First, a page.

Volume 53 | Number 2 | April 2018

Abstract List

Laura M. Keohane M.S., Amal N. Trivedi M.D., M.P.H., Vincent Mor Ph.D.


To isolate the effect of greater inpatient cost‐sharing on Medicaid entry among Medicare beneficiaries.

Data Sources

Medicare administrative data (years 2007–2010) were linked to nursing home assessments and area‐level socioeconomic indicators.

Study Design

Medicare beneficiaries who are readmitted to a hospital must pay an additional deductible ($1,100 in 2010) if their readmission occurs more than 59 days following discharge. In a regression discontinuity analysis, we take advantage of this Medicare benefit feature to test whether beneficiaries with greater cost‐sharing have higher rates of Medicaid enrollment.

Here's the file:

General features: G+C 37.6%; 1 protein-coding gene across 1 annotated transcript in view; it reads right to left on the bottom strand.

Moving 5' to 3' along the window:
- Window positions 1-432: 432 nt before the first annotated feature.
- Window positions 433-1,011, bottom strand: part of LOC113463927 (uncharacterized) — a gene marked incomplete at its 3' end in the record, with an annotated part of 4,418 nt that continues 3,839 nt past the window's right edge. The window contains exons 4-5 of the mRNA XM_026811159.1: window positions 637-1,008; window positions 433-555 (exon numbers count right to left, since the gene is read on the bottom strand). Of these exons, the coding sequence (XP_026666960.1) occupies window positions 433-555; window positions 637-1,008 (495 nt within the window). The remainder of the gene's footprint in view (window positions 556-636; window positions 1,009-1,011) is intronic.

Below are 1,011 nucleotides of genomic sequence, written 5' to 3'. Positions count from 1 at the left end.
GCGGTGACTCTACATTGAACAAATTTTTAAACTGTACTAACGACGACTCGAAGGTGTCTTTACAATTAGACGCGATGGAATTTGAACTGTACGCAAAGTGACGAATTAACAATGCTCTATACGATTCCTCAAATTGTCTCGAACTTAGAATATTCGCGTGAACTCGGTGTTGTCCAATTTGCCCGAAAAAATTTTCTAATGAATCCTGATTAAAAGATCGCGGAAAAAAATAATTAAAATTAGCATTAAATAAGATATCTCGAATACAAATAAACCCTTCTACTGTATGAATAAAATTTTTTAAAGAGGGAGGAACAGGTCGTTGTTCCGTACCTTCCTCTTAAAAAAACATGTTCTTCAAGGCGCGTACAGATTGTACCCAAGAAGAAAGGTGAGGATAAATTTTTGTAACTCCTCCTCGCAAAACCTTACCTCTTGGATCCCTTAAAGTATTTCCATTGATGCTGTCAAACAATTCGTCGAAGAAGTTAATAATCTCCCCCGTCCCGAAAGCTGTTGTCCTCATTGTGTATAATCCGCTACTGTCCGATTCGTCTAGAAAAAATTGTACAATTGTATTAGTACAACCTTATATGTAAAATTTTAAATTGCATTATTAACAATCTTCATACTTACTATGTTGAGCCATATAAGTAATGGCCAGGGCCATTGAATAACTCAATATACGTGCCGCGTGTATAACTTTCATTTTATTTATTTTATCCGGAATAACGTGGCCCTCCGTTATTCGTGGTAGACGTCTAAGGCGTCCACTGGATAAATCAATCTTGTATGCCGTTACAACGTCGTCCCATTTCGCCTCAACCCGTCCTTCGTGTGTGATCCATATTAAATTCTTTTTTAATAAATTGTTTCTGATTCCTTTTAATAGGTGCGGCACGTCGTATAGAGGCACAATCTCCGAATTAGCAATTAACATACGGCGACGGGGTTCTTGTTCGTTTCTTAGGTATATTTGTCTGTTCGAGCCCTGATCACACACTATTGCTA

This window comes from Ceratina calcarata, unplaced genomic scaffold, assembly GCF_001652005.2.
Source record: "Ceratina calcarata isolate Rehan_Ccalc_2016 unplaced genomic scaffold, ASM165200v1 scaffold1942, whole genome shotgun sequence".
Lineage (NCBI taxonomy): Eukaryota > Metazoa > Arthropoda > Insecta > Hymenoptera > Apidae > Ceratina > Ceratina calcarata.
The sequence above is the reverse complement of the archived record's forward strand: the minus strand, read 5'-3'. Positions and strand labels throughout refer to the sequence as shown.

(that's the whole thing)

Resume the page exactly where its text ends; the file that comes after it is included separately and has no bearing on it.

Data Extraction Methods

We identified 221,248 Medicare beneficiaries with an initial hospital stay and a readmission 53–59 days later (no deductible) or 60–66 days later (charged a deductible).

Principal Findings

Among beneficiaries in low‐socioeconomic areas with two hospitalizations, those readmitted 60–66 days after discharge were 21 percent more likely to join Medicaid compared with those readmitted 53–59 days following their initial hospitalization (absolute difference in adjusted risk of Medicaid entry: 3.7 percent vs. 3.1 percent,  = .01).


Increasing Medicare cost‐sharing requirements may promote Medicaid enrollment among low‐income beneficiaries. Potential savings from an increased cost‐sharing in the Medicare program may be offset by increased Medicaid participation.